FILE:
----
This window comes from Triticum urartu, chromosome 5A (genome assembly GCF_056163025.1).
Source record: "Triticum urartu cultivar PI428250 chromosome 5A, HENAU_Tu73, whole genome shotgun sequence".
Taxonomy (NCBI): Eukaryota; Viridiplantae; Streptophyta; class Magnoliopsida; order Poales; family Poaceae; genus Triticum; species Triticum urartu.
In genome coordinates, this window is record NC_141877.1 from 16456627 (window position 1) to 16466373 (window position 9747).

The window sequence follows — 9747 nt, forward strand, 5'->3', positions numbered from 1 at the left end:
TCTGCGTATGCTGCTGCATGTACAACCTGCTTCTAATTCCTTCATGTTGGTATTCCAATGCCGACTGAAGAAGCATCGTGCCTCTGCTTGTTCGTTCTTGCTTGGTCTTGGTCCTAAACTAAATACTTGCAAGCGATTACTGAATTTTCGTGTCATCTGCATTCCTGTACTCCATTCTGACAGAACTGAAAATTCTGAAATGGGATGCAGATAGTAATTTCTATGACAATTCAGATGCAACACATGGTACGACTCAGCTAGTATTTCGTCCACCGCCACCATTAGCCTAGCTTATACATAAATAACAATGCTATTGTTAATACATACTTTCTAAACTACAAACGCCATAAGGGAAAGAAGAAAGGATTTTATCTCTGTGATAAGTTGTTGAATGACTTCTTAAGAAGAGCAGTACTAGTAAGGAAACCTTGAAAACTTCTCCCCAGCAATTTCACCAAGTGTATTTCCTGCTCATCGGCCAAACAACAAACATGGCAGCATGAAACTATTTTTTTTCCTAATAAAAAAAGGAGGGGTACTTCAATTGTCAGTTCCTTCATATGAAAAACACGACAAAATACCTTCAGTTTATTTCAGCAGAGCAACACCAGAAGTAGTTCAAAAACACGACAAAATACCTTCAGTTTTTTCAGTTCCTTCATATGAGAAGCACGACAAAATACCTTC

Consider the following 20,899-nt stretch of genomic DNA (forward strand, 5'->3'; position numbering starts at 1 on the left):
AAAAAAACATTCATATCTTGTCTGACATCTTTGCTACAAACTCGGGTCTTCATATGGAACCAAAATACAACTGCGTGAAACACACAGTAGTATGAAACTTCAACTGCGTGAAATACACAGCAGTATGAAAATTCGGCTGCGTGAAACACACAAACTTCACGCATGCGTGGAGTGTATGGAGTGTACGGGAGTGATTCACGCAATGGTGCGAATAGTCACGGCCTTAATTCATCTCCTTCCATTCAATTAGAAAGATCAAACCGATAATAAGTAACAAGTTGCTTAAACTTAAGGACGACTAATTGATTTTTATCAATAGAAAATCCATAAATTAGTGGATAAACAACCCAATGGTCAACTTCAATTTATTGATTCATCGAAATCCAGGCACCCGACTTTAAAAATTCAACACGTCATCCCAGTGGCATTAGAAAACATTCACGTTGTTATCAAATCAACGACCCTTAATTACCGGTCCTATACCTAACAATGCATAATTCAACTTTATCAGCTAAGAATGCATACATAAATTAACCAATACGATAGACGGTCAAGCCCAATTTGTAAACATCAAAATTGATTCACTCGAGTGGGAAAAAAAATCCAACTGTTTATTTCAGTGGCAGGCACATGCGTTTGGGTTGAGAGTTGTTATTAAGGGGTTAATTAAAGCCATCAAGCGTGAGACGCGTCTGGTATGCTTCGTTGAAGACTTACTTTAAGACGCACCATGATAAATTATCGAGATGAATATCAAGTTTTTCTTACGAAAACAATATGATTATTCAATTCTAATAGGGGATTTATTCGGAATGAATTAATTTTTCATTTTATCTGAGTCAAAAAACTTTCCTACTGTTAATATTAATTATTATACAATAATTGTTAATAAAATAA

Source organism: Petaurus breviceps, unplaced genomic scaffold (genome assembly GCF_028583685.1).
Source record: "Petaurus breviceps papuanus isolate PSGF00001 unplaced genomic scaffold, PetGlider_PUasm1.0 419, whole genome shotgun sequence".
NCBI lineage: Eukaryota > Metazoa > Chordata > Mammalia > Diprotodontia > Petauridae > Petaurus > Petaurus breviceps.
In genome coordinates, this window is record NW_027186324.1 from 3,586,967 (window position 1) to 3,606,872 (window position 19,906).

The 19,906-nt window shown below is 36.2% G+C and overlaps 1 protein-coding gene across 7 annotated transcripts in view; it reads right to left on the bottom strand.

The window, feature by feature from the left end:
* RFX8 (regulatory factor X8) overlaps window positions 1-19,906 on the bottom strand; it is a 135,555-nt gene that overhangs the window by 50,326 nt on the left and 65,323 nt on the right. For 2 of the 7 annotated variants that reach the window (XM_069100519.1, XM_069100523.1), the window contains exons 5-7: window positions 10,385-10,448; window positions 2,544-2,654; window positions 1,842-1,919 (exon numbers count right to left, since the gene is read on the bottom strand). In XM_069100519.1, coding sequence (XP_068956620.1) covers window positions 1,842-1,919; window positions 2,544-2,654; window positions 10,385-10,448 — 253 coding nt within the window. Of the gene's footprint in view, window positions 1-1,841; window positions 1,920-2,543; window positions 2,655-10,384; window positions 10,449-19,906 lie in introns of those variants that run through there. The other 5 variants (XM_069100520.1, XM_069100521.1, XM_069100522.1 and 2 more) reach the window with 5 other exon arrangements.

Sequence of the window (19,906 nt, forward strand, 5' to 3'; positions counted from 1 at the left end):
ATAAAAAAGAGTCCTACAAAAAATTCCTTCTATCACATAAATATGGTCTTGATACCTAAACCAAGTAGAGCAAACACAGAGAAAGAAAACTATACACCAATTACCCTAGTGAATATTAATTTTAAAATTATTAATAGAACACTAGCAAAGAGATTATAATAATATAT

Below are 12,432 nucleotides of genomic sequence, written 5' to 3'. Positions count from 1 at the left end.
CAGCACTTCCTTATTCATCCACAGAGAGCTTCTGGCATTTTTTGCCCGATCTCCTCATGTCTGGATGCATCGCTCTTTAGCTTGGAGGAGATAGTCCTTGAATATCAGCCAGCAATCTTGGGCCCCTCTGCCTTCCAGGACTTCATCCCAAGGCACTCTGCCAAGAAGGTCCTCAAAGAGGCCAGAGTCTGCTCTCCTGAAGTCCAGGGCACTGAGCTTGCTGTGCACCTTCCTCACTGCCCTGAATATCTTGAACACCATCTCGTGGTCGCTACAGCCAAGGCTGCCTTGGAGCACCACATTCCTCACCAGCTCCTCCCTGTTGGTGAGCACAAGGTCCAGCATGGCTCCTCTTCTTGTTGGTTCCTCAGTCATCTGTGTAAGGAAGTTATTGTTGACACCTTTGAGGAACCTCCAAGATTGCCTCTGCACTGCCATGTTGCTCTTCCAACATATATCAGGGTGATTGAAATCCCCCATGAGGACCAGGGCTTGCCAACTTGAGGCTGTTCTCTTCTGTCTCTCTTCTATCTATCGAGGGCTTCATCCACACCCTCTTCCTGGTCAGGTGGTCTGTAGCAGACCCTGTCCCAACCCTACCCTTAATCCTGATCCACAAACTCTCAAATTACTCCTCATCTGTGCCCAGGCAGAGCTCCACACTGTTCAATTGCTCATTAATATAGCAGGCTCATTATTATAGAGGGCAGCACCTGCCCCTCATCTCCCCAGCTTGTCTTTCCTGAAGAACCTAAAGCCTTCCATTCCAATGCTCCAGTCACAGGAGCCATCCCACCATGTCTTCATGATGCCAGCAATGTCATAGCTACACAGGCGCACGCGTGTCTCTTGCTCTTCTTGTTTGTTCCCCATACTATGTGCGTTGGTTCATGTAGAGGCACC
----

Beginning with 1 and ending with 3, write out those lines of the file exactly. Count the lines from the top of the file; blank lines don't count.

This window comes from Triticum urartu, chromosome 5A (genome assembly GCF_056163025.1).
Source record: "Triticum urartu cultivar PI428250 chromosome 5A, HENAU_Tu73, whole genome shotgun sequence".
Taxonomy (NCBI): Eukaryota; Viridiplantae; Streptophyta; class Magnoliopsida; order Poales; family Poaceae; genus Triticum; species Triticum urartu.